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Old 4th June 2008, 12:21 PM   #41
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Default Clc Psu

Hi Karl,

I removed the earth from the PSU last night. Then I took a stab at it with the probe connected between the rectifier and the first set of capacitor banks. It was difficult to make out the exact value. I just adjust the Volt/Div and Sec/Div until I saw a couple of /\/\/ not sine wave the upward curve is steep but the downward curve is not steep at all. (Will take picture tonight it was 12:45pm late and felt very tired). But when I move the probe to after the inductor coil and the second bank of capacitors it was even more difficult to get the display properly no matter how I adjust the dials. May be I need to use the 10X probe? I am still waiting for it in the post.

I may try different 2N3055 one at a time to see if it get any better first before trying different emitter resistors.

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Old 4th June 2008, 06:03 PM   #42
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Hi Chris,
What do mean you "removed the earth"
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Old 4th June 2008, 06:20 PM   #43
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O.K. bit more time now. One of those days
Connect your 'scope ground lead on the probe to the PSU zero volt line, that's the negative end of C6 and the positive end C7 on your circuit or just to the negative speaker socket if you prefer. If you set your scope to say 5 volts/ div and AC coupled so that the trace stays central and is not offset by the rail voltage you should be able to read the ripple. Set the timebase to around 5 milliseconds per div so you can get a few complete cycles on screen and make sure the triggering is on internal and set for Channel one if that is what you are using. By adjusting the trig controls you should get a stable display. The ripple will be in the range of, what, 2 to 3 volts peak to peak, says he taking a wild guess. Depends how much current the amp is drawing.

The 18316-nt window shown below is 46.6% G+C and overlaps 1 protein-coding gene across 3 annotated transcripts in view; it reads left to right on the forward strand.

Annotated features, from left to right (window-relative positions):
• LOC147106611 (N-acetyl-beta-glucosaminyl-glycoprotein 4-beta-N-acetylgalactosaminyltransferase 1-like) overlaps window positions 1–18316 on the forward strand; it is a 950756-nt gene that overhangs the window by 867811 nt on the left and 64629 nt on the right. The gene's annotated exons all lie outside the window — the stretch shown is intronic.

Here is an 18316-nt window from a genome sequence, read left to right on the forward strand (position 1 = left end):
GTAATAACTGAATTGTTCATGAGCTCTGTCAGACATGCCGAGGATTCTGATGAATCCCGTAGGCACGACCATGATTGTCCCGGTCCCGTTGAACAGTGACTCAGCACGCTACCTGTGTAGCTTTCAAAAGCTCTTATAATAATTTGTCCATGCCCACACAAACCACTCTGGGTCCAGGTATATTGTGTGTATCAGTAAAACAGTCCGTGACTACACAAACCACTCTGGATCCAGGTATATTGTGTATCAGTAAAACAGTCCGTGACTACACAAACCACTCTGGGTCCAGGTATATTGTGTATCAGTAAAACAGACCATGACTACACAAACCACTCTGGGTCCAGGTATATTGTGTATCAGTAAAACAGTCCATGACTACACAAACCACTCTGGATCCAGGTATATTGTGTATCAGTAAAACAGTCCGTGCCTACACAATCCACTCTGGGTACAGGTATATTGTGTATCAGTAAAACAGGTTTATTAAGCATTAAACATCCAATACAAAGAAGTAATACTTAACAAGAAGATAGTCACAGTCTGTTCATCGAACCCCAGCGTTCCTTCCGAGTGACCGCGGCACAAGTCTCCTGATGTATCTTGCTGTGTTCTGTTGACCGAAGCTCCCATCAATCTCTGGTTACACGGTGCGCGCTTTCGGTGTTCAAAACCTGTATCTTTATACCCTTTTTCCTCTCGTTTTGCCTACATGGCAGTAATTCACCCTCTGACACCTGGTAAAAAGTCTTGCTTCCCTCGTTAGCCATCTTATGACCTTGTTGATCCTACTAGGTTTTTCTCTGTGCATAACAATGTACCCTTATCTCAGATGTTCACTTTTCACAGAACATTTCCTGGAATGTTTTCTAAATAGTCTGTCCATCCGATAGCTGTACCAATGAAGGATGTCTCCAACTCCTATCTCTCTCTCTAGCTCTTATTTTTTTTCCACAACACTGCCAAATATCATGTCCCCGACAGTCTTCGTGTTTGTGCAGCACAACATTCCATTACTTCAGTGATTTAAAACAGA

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Old 4th June 2008, 07:54 PM   #44
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Hi Karl,

Remove earth, meant lifted the E not neutral and live would be the green wire in UK for the mains.


With the above settings and measurements

I thought the amp is drawing

(0.135Volt X 2)/ 0.1R = 2.7Amp

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Old 4th June 2008, 11:44 PM   #45
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This is the PSU
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Old 4th June 2008, 11:50 PM   #46
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The AC measured before the smoothing caps and right after the rectifier.

Volts/Div is set at 0.1
Sec/Div is set at 1 ms


The cycle takes 8.2 division

8.2 X 1ms= 8.2ms

Convert ms to second 8.2ms / 1000 = 0.0082

1 / Time in second = Frequency

1 / 0.0082 = 122 Hz
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Old 4th June 2008, 11:53 PM   #47
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This is the best I can do with the probes at + C6 and 0V ground


Volts/Div is set at 2mV
Sec/Div is set at 10 ms

Can not stable the display no matter what
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Old 5th June 2008, 08:04 AM   #48
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Hi Chris,